Say you’re a sensing author who wants to write for profit; you might look at retailer charts, see what books are selling right now and write something similar to get in on a proven money-making trend. An intuiting author, meanwhile, might purchase a market-tracking report from a company like K-Lytics and try to figure our what under-served sub-genres are on the rise. Releasing a book and positioning it ahead of a coming wave, they’d theorise, will enable them to become a big name in that space before it gains mainstream appeal with readers. Both approaches can deliver good results, but knowing your personality type can make you aware of why you favour certain approaches and help you assess which one is likely to align with your personality.
Thinking and Feeling
Your third letter will be either “T” or “F” – thinking or feeling, which identify the overall way you make decisions after gathering information. Thinkers are often seen as sterile and logical while feelers can sometimes be considered emotional and empathetic. Neither type of person is better, just different. Both are necessary and equally capable of succeeding in publishing. Their paths to success, though, often differ considerably.
Thinking authors who tend to be consistent and logical but impersonal, for instance, might:
- Refuse to miss a deadline despite someone wanting their attention
- Collaborate exclusively with popular authors to guarantee growth by association
- Prefer to stay in their lane rather than fighting a cause in the community
Meanwhile, feeling authors might:
- Engage more with existing fans online rather than writing to grow their audience
- Collaborate with less popular authors because they like them or see potential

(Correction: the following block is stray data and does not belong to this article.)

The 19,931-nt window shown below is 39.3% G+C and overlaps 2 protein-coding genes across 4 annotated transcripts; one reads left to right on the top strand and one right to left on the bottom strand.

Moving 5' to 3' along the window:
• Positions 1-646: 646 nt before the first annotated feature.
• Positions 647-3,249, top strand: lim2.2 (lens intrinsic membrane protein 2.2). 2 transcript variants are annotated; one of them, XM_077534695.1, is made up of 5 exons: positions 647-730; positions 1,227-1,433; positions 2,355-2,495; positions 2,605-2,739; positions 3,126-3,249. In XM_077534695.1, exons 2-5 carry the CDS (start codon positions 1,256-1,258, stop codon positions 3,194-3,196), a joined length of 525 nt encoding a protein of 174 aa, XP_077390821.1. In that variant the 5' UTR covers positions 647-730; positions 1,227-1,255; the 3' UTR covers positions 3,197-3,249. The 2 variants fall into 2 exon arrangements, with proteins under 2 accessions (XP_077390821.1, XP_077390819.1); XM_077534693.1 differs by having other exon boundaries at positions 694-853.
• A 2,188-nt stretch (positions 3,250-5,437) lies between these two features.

- Fight causes for their community, reasoning that their work will benefit everyone
Most authors flipflop between thinking and feeling, often depending on their mood and circumstances. You can’t spend all day talking to fans or fighting for the little guy if you need to pay your mortgage, after all. Sometimes, you must apply your own oxygen mask first to stay in a position to help others. Aligning at least some of your decisions with your personality, however, will leave you feeling fulfilled.
Judging and Perceiving
The final MBTI letter in your acronym will be “J” or “P” which stand for judging and perceiving, and represent a preference for structure or spontaneity. Despite the negative connotations that “judging” might conjure, judgers don’t pick holes in others with an air of superiority. In this context, they make final judgements, finding tranquillity in making rigid plans and executing them. They enjoy structure and firm decisions. Perceiving individuals, on the other hand, often prefer to test strategies and adapt their course of action after perceiving the effect, whether on their mental health, relationships or their audience’s reaction.
As a judging author, you might plan to write 2,000 first-draft words every day and release six LitRPG titles in a year to build a targeted audience at rapid speed. And once you’d made the decision, you would hit that goal no matter what. A perceiving author, meanwhile, might notice the intense writing routine is causing other elements of their work or life to suffer and pivot to prioritise fewer launches that allow more time for marketing and rest. Or they might find that they dislike writing seven days a week and opt to write only on weekdays. They might also move a launch day to align with a topical news story or write some books in a different genre if they want a break from LitRPG.
Using your MBTI report, you can figure out what actions will best suit your personality and shape your author business model to lean into your strengths. Whether you’re debating over getting into speaking gigs or writing to market, your report can provide you with insights on which choice will best suit your personality. If you haven’t taken the test already, you can find a free online version here.
Remember, though, that your MBTI doesn’t have to determine the way you run your business. If your vision for happiness conflicts with what it deems your current personality type, you can strive for that vision in spite of the result. As humans, our personalities sway depending on our moods and are always developing. Introverts can still succeed in an arena that favours extroverts and sensing individuals can learn to perceive patterns. The Myers-Briggs test can help you identify ways to optimise your business to suit your current personality but it doesn’t account for the person you have the potential to be.